circuit state for at least four hours..."
The AGM I discharged at a little less than the 20 hour rate (0.5A)
tripped at 10.0V (twice) and then recovered to 12.15V, which is over
40% State-of-Charge on that chart.
The point of knowing the full capacity is to find out why I'm not
getting it, and see if anything I can do makes an improvement. I can't
fix bad interconnects but a discharge - charge - equalize cycle
reforms the active material. Only measurements will show how well
equalizing and desulfating work. I know I can make them last much
longer than usual, but is it worth the effort?
The two-tier DC load method is how the engineer had me test electric
vehicle Lithiums, using a programmable electronic load and a much
better DC current probe than I'll probably ever own personally.
I've downloaded both guides you've mentioned in the past several days
and will have to compare them. Each one will have tidbits of info the
other doesn't. That's the true benefit of research: gleaning tidbits.
That sounds like something I should pay attention to.
Cool! Nice legacy.
I forgot to ask what you meant by that. Are they drawing half an amp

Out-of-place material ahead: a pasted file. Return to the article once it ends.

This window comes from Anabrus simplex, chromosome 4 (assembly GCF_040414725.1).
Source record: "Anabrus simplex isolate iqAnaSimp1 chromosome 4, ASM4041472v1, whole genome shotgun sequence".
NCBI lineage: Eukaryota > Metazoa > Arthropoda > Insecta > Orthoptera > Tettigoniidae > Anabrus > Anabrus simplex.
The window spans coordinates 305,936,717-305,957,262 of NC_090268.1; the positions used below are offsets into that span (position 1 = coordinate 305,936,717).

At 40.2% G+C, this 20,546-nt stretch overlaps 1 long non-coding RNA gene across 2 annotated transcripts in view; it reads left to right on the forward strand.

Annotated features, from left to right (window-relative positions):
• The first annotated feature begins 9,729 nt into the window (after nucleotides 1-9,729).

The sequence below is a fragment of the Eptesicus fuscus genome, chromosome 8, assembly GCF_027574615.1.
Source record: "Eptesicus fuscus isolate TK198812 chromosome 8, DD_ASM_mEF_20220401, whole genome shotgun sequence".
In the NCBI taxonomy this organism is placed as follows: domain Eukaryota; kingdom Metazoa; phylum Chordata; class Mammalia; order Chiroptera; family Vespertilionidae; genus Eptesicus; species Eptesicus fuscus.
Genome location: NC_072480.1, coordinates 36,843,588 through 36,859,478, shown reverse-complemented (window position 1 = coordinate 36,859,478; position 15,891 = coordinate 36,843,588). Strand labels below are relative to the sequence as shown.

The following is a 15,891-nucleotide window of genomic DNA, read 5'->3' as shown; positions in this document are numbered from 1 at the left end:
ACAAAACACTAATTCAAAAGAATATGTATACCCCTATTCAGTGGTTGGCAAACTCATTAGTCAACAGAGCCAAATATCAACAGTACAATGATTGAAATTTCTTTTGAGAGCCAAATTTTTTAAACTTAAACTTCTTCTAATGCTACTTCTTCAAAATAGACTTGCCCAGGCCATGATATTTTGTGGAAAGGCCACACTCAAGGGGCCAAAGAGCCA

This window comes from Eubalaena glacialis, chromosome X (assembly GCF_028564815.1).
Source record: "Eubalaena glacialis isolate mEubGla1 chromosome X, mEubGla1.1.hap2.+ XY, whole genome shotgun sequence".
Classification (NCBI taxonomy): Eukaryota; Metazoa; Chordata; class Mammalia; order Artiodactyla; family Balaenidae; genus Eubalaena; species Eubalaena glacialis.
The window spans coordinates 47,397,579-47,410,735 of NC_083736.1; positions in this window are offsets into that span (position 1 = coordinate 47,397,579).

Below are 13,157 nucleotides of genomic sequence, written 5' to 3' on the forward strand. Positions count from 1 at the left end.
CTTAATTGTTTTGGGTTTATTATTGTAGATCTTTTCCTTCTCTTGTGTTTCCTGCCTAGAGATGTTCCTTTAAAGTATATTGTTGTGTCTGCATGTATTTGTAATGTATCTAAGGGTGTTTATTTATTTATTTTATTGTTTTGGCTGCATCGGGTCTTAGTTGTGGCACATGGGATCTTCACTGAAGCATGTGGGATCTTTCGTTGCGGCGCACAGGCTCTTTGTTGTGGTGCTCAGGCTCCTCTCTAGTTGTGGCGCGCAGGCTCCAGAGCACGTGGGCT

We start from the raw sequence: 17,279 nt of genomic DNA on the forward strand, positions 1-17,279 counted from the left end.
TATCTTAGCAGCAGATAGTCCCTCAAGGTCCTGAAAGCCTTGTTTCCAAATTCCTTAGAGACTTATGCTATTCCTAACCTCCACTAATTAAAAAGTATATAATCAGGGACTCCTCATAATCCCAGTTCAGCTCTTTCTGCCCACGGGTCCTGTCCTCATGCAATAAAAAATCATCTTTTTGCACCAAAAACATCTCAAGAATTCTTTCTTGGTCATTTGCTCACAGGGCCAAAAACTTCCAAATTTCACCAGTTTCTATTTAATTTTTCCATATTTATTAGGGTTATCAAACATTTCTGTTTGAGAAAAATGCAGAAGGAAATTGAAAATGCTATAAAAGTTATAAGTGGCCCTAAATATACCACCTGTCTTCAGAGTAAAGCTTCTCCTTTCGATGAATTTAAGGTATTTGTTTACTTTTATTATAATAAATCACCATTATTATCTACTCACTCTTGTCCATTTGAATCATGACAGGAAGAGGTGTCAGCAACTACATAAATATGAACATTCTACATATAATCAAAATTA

or showing that discharge rate?
That wouldn't be fun. How often do the disconnect programs (or
--Robert Knight, senior fellow, American Civil Rights Union
I suspect it means that the self-discharge rate has increased and they
may need more frequent topping off. I don't know how it relates to
I kept the current from the battery close to 0.5A by tweaking the
rheostat load. Surplus phone chargers power the meters and the relay
independently from the battery, since I won't be wasting my backup by
running these discharge tests into a dummy load during a power outage.
Some of my homebrew test equipment runs on AC power for better
accuracy, some on DC from the battery being tested or the solar panels
so it will still show demand or charging rate during a power outage.
The load current varies too much for accurate measurement and battery
remaining life prediction, but all I really need to know is if the